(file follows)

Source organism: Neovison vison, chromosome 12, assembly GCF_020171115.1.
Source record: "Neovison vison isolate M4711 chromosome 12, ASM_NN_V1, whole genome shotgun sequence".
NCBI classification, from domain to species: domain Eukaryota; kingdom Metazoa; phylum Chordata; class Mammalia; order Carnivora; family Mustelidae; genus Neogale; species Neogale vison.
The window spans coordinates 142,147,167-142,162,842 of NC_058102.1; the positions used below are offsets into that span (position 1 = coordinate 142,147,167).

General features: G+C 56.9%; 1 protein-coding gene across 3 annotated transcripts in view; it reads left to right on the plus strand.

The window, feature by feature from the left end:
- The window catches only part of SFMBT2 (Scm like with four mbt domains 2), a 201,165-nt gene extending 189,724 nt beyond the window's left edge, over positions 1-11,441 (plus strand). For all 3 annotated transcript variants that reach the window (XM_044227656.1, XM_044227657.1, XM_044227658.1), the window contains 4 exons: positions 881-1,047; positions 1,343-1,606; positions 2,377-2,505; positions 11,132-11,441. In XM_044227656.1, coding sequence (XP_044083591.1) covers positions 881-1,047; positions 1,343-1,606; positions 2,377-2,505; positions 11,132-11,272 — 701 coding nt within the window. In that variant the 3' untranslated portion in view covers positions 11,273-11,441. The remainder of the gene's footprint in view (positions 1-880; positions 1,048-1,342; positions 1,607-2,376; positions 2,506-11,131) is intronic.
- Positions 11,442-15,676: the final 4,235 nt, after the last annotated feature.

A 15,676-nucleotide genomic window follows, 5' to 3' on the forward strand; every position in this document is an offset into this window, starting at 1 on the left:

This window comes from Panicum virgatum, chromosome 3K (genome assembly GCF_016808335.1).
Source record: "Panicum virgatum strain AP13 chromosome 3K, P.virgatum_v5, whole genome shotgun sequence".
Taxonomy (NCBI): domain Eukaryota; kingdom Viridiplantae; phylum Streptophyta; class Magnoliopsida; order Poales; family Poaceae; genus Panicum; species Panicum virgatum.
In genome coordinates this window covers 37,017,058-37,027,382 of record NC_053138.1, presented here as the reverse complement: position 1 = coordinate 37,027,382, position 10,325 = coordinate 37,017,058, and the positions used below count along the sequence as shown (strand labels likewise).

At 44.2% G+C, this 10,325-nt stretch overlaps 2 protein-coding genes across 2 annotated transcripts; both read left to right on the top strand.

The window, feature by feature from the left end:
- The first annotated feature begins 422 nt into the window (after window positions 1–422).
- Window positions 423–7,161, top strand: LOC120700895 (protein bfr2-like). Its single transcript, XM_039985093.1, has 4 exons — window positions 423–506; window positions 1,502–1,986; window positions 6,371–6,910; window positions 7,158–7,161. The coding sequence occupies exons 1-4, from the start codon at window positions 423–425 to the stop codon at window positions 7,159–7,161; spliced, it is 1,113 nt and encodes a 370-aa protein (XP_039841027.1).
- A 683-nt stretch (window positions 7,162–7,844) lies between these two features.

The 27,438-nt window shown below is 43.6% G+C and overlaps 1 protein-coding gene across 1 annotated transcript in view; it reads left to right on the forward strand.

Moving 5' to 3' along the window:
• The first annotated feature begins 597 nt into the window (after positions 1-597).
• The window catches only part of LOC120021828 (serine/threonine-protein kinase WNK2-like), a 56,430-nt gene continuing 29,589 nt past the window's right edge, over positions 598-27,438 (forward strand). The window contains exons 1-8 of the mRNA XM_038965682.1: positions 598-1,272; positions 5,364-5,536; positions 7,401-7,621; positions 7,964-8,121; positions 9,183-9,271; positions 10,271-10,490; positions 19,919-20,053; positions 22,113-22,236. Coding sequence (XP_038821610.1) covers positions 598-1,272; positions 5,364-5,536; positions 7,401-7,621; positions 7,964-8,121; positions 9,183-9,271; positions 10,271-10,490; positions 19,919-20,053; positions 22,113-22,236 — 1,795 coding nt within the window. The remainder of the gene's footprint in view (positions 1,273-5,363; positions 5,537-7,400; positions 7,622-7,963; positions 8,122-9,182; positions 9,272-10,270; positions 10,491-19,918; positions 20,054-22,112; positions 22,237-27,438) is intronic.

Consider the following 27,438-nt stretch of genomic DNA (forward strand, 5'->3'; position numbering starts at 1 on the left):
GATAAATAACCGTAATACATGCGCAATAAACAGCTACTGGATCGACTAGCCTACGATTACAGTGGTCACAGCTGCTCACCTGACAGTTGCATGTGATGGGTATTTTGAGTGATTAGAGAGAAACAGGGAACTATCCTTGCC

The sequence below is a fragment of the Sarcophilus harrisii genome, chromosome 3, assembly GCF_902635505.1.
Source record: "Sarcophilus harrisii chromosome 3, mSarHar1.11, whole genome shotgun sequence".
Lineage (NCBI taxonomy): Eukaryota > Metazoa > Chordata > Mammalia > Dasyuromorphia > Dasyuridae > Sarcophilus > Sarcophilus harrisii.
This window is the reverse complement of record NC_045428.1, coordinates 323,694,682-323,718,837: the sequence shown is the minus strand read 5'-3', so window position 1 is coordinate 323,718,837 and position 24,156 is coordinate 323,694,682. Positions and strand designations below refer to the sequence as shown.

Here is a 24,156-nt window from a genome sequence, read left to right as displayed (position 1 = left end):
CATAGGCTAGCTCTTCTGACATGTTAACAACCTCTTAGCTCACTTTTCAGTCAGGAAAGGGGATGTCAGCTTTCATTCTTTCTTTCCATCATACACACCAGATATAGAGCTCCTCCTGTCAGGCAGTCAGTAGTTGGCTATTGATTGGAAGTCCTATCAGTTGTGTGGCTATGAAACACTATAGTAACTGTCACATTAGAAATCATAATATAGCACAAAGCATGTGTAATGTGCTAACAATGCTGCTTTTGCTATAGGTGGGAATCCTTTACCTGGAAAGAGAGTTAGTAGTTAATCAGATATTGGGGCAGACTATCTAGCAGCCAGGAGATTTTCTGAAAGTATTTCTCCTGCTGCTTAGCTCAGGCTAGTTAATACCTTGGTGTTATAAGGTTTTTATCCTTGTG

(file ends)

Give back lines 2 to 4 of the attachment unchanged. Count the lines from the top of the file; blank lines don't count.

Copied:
Source record: "Neovison vison isolate M4711 chromosome 12, ASM_NN_V1, whole genome shotgun sequence".
NCBI classification, from domain to species: domain Eukaryota; kingdom Metazoa; phylum Chordata; class Mammalia; order Carnivora; family Mustelidae; genus Neogale; species Neogale vison.
The window spans coordinates 142,147,167-142,162,842 of NC_058102.1; the positions used below are offsets into that span (position 1 = coordinate 142,147,167).